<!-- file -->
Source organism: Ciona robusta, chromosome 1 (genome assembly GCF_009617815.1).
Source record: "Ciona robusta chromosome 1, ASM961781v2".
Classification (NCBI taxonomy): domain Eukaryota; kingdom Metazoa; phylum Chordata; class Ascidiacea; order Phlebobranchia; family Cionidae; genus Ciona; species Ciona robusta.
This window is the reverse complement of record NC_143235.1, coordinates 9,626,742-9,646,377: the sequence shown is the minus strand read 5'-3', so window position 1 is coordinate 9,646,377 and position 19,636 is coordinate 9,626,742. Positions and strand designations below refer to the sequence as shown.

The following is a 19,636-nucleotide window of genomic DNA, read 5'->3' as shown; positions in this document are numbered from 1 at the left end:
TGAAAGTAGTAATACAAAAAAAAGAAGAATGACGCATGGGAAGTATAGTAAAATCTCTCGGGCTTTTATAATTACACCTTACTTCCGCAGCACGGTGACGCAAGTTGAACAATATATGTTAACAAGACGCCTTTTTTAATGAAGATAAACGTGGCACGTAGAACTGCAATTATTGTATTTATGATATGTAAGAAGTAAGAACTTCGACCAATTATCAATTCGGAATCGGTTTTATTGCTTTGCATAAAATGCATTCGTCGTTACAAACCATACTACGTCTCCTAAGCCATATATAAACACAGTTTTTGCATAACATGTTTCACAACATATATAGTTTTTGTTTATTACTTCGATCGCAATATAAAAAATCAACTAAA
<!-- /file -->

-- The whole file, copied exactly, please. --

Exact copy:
Source organism: Ciona robusta, chromosome 1 (genome assembly GCF_009617815.1).
Source record: "Ciona robusta chromosome 1, ASM961781v2".
Classification (NCBI taxonomy): domain Eukaryota; kingdom Metazoa; phylum Chordata; class Ascidiacea; order Phlebobranchia; family Cionidae; genus Ciona; species Ciona robusta.
This window is the reverse complement of record NC_143235.1, coordinates 9,626,742-9,646,377: the sequence shown is the minus strand read 5'-3', so window position 1 is coordinate 9,646,377 and position 19,636 is coordinate 9,626,742. Positions and strand designations below refer to the sequence as shown.

The following is a 19,636-nucleotide window of genomic DNA, read 5'->3' as shown; positions in this document are numbered from 1 at the left end:
TGAAAGTAGTAATACAAAAAAAAGAAGAATGACGCATGGGAAGTATAGTAAAATCTCTCGGGCTTTTATAATTACACCTTACTTCCGCAGCACGGTGACGCAAGTTGAACAATATATGTTAACAAGACGCCTTTTTTAATGAAGATAAACGTGGCACGTAGAACTGCAATTATTGTATTTATGATATGTAAGAAGTAAGAACTTCGACCAATTATCAATTCGGAATCGGTTTTATTGCTTTGCATAAAATGCATTCGTCGTTACAAACCATACTACGTCTCCTAAGCCATATATAAACACAGTTTTTGCATAACATGTTTCACAACATATATAGTTTTTGTTTATTACTTCGATCGCAATATAAAAAATCAACTAAA